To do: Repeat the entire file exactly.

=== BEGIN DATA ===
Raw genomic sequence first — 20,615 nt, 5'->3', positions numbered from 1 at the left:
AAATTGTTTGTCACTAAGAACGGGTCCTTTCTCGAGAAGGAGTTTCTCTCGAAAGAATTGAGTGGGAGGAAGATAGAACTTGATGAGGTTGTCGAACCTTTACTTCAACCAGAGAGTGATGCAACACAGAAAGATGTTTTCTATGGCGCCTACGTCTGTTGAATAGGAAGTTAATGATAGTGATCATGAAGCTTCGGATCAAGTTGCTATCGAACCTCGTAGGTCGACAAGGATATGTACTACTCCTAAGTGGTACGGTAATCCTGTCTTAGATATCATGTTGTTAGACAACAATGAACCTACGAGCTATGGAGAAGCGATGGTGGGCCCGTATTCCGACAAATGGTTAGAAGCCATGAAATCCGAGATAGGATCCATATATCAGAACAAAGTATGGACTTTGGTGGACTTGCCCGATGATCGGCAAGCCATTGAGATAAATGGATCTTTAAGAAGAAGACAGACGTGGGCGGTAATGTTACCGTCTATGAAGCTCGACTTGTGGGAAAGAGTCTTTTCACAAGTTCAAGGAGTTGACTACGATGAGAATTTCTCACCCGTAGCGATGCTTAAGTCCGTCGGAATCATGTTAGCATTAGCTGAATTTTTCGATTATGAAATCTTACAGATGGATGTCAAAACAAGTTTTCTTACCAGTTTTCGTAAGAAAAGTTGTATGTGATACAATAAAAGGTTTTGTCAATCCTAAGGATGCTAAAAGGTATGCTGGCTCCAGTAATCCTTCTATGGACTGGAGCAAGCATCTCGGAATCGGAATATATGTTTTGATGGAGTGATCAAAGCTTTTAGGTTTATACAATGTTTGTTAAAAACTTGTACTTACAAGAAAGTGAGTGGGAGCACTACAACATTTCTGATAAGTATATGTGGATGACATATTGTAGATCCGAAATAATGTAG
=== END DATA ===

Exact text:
Raw genomic sequence first — 20,615 nt, 5'->3', positions numbered from 1 at the left:
AAATTGTTTGTCACTAAGAACGGGTCCTTTCTCGAGAAGGAGTTTCTCTCGAAAGAATTGAGTGGGAGGAAGATAGAACTTGATGAGGTTGTCGAACCTTTACTTCAACCAGAGAGTGATGCAACACAGAAAGATGTTTTCTATGGCGCCTACGTCTGTTGAATAGGAAGTTAATGATAGTGATCATGAAGCTTCGGATCAAGTTGCTATCGAACCTCGTAGGTCGACAAGGATATGTACTACTCCTAAGTGGTACGGTAATCCTGTCTTAGATATCATGTTGTTAGACAACAATGAACCTACGAGCTATGGAGAAGCGATGGTGGGCCCGTATTCCGACAAATGGTTAGAAGCCATGAAATCCGAGATAGGATCCATATATCAGAACAAAGTATGGACTTTGGTGGACTTGCCCGATGATCGGCAAGCCATTGAGATAAATGGATCTTTAAGAAGAAGACAGACGTGGGCGGTAATGTTACCGTCTATGAAGCTCGACTTGTGGGAAAGAGTCTTTTCACAAGTTCAAGGAGTTGACTACGATGAGAATTTCTCACCCGTAGCGATGCTTAAGTCCGTCGGAATCATGTTAGCATTAGCTGAATTTTTCGATTATGAAATCTTACAGATGGATGTCAAAACAAGTTTTCTTACCAGTTTTCGTAAGAAAAGTTGTATGTGATACAATAAAAGGTTTTGTCAATCCTAAGGATGCTAAAAGGTATGCTGGCTCCAGTAATCCTTCTATGGACTGGAGCAAGCATCTCGGAATCGGAATATATGTTTTGATGGAGTGATCAAAGCTTTTAGGTTTATACAATGTTTGTTAAAAACTTGTACTTACAAGAAAGTGAGTGGGAGCACTACAACATTTCTGATAAGTATATGTGGATGACATATTGTAGATCCGAAATAATGTAG